Ravens, Jens Assur, Sweden
    A young boy, whose aspirations lie away from the family farm, tries to take a stand against his father, a stubborn and taciturn man who extols the virtues of toil and sacrifice. As their conflict butts up against challenging economic and emotional realities, the lives of all family members, including the boy's dissatisfied mother, are profoundly altered. With a stark visual sensibility and powerful performances, Assur's debut feature beautifully renders the story of a life that seems to offer little way out.

    Scary Mother, Ana Urushadze, Georgia/Estonia (Filmleaf review-ND/NF 2018)
    Manana, a wild-haired 50-something mother of three, has just written a book. The problem is that the novel is clearly autobiographical and leaves no family member unscathed. As the ramifications of her artistic endeavor unravel in compellingly bizarre fashion, Manana's single-minded pursuit of her new calling leads the film into brave and uncharted territory.

    The Sower, Marine Francen, France
    In a rural mountain village in 1851, it is up to the women to bring in the grain harvest after all their men have been arrested for sedition. Under these challenging circumstances, their livelihoods as well as their desire for children become an obsession and when a mysterious man appears, these concerns play out in continually surprising and erotic fashion in this frank, feverish, and ravishingly beautiful film.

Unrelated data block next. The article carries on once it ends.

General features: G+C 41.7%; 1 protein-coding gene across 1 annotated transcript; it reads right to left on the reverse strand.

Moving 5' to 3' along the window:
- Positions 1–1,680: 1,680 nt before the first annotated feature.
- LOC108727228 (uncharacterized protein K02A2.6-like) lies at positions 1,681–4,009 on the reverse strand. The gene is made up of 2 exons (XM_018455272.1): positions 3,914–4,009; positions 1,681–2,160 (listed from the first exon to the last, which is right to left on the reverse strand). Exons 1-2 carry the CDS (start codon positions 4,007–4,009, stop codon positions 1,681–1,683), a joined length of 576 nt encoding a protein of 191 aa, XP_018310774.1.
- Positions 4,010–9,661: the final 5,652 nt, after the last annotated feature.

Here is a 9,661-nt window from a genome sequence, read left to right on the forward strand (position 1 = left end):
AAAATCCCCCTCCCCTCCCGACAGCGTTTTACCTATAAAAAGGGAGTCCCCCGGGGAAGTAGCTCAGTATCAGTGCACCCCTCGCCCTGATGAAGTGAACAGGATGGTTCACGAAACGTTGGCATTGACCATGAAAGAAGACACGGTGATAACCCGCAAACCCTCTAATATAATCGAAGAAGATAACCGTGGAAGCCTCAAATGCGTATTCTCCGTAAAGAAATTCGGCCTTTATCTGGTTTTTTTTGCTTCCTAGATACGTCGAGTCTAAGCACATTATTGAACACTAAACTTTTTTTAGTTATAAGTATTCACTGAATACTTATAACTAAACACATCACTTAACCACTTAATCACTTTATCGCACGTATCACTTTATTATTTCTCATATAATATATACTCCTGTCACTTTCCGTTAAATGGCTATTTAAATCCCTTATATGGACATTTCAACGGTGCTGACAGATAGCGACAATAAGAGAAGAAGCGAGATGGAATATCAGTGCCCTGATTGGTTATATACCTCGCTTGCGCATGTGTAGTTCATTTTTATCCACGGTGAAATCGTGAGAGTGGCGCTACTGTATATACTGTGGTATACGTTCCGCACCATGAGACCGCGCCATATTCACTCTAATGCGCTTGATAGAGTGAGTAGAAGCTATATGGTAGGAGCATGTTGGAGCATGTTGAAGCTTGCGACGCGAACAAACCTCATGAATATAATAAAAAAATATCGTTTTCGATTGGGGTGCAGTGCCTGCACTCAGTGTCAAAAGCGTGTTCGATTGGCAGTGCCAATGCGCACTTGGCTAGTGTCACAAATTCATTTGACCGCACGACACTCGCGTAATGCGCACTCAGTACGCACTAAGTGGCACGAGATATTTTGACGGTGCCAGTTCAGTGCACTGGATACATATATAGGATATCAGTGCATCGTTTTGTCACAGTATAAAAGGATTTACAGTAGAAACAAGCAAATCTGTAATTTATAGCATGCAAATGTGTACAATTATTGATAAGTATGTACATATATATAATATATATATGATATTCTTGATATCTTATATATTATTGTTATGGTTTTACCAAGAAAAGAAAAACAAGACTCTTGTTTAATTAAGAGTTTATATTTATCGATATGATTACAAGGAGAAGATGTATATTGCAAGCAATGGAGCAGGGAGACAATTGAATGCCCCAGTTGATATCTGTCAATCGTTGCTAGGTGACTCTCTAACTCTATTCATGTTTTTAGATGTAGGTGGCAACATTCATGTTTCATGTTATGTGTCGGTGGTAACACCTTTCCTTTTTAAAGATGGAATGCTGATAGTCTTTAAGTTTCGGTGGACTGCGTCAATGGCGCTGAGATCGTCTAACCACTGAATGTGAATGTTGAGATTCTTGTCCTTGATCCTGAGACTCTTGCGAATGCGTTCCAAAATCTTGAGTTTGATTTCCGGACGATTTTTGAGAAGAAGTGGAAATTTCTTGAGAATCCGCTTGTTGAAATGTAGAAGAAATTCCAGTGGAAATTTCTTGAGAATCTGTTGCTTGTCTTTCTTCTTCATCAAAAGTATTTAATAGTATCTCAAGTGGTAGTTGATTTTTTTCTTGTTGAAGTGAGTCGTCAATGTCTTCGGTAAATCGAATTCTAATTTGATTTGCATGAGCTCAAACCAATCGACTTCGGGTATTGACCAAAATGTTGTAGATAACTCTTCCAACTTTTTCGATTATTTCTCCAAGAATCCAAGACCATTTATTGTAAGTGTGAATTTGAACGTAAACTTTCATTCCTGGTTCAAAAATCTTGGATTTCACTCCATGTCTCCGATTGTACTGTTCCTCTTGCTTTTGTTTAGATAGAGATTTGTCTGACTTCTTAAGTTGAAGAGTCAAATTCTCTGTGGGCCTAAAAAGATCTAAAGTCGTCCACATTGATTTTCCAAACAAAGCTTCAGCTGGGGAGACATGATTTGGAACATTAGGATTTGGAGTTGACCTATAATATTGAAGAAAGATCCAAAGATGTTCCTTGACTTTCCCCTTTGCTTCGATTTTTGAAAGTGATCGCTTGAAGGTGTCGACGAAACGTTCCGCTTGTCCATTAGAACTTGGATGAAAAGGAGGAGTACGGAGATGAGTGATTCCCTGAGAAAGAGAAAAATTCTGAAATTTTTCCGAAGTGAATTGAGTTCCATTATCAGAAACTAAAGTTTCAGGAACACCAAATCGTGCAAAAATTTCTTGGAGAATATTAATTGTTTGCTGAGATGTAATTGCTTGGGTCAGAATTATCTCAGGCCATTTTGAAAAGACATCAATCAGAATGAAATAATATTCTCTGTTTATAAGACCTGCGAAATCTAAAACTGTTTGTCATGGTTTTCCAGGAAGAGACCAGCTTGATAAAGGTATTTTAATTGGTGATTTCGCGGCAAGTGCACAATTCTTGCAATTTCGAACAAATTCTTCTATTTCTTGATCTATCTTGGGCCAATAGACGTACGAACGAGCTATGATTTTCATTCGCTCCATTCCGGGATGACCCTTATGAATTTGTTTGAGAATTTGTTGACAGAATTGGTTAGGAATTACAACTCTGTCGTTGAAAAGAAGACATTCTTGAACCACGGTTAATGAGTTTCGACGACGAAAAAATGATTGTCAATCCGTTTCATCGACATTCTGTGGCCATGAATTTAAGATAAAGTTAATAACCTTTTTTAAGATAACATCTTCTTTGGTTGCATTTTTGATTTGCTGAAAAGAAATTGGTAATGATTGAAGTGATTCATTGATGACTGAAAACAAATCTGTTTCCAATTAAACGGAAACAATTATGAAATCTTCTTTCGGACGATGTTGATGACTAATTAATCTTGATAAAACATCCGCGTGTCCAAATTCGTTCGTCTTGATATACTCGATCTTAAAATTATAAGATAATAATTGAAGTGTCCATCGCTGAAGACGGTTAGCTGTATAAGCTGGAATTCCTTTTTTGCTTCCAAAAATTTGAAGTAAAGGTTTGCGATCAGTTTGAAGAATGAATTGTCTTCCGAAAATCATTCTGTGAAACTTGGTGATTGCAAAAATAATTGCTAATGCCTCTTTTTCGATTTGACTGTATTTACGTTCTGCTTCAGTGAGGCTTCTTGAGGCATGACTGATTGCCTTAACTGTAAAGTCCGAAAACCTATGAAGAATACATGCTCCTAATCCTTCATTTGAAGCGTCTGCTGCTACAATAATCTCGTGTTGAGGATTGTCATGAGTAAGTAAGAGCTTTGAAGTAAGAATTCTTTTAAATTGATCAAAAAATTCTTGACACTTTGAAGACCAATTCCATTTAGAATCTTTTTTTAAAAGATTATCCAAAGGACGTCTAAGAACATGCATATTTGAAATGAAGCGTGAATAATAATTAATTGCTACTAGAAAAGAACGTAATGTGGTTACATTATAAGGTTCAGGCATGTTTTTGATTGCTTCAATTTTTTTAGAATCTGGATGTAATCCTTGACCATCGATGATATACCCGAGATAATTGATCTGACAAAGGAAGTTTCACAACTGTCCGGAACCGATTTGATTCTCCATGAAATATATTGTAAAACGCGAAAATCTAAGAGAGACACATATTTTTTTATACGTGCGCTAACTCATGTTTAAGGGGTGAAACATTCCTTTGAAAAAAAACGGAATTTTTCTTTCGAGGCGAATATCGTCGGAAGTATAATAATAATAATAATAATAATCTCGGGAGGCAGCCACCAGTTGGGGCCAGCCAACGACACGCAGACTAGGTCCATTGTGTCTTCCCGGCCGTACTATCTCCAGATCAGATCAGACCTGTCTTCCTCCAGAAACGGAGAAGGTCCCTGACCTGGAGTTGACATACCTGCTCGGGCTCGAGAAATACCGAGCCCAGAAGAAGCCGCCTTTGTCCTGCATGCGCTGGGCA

Suleiman Mountain, Elizaveta Stishova, Kyrgyzstan/Russia
    Without preamble, a young Kyrgyz boy is taken out an orphanage and into the lives of his supposed parents who make ends meet by running various cons on unsuspecting villagers. Director Stishova weaves mythological and even comedic elements into a beautifully filmed tale that centers around the titular mountain, a mysterious and holy place where the prophet Solomon is said to be buried and where the film's characters aim to find their destinies.

    Those Who Are Fine, Cyril Schäublin, Switzerland (nd/ND/NF 2018 review)
    Through striking framing, intense angles, fragmented scenes, and amusing conversations that at first seem to be unrelated, Those Who Are Fine weaves together stories of a young woman at a telemarketing company who takes advantage of the elderly by convincing them to give her large sums of cash. Director Cyril Schäublin's bold and precisely assembled debut astutely captures a world where every character is either on or using a device and surveillance is everywhere but fails to protect.

    Tigre, Ulises Porra Guardiola and Silvina Schnicer, Argentina